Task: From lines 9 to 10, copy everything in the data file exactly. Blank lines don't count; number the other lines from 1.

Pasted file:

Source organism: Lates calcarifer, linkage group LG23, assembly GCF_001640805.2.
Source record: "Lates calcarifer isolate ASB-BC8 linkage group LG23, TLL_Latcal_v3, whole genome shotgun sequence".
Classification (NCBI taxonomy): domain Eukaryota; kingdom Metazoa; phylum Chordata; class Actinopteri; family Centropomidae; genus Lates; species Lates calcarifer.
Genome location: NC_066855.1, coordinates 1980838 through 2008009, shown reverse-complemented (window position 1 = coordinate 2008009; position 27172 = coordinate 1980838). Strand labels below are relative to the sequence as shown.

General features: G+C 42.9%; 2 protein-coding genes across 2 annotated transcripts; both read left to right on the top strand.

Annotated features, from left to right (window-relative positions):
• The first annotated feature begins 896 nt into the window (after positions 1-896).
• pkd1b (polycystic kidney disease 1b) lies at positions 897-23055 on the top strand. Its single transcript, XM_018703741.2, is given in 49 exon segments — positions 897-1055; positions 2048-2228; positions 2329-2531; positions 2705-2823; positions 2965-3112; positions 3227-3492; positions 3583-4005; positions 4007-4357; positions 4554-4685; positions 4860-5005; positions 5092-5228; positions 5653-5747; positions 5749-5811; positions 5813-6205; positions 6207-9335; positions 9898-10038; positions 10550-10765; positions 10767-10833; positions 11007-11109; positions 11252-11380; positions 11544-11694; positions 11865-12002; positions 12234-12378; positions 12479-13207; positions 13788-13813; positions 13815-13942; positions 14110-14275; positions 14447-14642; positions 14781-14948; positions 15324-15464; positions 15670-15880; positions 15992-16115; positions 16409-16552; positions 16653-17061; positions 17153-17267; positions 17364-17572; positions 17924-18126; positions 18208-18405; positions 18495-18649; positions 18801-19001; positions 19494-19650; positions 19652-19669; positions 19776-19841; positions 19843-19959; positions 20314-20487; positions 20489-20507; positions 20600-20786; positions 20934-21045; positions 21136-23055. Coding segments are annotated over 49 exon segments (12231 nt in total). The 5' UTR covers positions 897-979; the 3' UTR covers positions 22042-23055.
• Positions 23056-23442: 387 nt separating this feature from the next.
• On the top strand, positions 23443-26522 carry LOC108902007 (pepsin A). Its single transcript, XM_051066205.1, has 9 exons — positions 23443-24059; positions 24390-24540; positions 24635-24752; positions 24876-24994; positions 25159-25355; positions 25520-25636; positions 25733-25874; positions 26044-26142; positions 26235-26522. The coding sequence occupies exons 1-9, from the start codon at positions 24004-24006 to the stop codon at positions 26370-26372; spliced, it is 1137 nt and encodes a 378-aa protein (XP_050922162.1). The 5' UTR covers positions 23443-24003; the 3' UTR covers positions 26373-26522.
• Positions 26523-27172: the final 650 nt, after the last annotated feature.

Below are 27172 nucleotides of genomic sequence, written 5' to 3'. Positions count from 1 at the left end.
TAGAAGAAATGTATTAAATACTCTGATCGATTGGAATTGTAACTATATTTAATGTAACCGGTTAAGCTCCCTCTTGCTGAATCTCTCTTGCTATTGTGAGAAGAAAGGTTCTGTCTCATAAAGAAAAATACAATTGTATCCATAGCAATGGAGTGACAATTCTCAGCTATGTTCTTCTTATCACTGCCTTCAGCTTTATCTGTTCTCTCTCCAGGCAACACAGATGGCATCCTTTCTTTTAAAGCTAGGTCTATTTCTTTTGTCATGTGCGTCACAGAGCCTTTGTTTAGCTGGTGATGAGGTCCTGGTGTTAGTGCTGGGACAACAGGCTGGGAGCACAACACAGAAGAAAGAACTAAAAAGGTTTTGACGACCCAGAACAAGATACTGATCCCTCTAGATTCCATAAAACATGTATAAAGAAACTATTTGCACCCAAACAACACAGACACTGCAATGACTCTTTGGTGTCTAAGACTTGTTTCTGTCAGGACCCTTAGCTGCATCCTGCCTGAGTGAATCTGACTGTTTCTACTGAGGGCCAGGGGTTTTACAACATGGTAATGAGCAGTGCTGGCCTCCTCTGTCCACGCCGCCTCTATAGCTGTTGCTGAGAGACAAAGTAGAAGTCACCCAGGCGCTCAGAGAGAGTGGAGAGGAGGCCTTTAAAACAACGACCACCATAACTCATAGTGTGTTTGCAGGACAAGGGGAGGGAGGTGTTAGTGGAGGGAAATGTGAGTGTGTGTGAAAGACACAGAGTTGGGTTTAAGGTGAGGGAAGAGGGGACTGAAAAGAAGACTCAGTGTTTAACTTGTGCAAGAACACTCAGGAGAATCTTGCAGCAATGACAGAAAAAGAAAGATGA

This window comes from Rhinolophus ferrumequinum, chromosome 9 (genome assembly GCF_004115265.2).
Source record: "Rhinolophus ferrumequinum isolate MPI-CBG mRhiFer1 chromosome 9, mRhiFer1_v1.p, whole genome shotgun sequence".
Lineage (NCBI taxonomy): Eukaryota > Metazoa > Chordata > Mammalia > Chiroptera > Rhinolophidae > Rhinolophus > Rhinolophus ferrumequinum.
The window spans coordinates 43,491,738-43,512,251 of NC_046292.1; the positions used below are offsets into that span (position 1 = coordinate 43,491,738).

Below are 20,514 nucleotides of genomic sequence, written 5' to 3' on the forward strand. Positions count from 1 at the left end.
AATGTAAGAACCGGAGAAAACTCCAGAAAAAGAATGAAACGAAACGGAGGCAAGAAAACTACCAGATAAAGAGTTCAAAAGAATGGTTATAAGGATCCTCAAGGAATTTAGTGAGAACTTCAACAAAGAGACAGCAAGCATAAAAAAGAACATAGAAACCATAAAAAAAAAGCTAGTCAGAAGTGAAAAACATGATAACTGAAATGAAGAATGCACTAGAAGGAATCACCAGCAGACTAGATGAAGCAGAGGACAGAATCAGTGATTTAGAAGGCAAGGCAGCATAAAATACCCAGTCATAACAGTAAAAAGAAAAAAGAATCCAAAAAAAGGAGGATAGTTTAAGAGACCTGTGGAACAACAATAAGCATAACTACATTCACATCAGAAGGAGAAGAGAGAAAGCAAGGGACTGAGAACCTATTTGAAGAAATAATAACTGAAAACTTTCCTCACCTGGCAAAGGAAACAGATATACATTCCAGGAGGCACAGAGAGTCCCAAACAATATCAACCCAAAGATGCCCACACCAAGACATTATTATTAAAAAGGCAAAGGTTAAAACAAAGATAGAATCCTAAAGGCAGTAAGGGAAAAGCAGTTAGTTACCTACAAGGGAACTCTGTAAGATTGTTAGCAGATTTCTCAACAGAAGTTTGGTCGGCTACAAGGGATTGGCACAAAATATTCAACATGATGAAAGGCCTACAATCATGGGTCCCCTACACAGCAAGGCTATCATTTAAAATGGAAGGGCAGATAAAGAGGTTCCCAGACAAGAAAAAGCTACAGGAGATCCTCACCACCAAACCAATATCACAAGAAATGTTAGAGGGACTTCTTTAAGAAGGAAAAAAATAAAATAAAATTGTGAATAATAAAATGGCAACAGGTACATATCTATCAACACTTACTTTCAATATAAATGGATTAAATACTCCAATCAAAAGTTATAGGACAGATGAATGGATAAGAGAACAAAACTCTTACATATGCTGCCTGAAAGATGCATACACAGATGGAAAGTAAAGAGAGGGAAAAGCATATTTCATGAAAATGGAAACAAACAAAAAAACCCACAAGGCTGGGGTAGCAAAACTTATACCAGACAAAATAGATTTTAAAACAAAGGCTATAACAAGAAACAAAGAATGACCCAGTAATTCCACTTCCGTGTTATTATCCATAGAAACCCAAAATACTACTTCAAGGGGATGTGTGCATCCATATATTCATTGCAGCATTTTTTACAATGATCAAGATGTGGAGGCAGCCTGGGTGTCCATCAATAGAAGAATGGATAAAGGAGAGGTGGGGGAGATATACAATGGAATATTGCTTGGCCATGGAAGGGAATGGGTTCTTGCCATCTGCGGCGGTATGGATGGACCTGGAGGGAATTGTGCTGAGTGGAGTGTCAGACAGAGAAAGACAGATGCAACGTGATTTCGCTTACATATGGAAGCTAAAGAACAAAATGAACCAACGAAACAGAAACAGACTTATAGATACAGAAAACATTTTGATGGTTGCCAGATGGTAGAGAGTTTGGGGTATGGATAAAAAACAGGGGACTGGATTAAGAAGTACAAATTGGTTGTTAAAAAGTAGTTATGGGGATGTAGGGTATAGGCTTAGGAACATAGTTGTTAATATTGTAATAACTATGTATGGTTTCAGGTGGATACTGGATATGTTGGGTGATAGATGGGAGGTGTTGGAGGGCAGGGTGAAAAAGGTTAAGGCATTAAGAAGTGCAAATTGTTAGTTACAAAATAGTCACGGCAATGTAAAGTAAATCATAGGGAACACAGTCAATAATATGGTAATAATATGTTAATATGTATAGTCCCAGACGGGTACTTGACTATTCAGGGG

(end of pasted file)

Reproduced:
• Positions 23056-23442: 387 nt separating this feature from the next.
• On the top strand, positions 23443-26522 carry LOC108902007 (pepsin A). Its single transcript, XM_051066205.1, has 9 exons — positions 23443-24059; positions 24390-24540; positions 24635-24752; positions 24876-24994; positions 25159-25355; positions 25520-25636; positions 25733-25874; positions 26044-26142; positions 26235-26522. The coding sequence occupies exons 1-9, from the start codon at positions 24004-24006 to the stop codon at positions 26370-26372; spliced, it is 1137 nt and encodes a 378-aa protein (XP_050922162.1). The 5' UTR covers positions 23443-24003; the 3' UTR covers positions 26373-26522.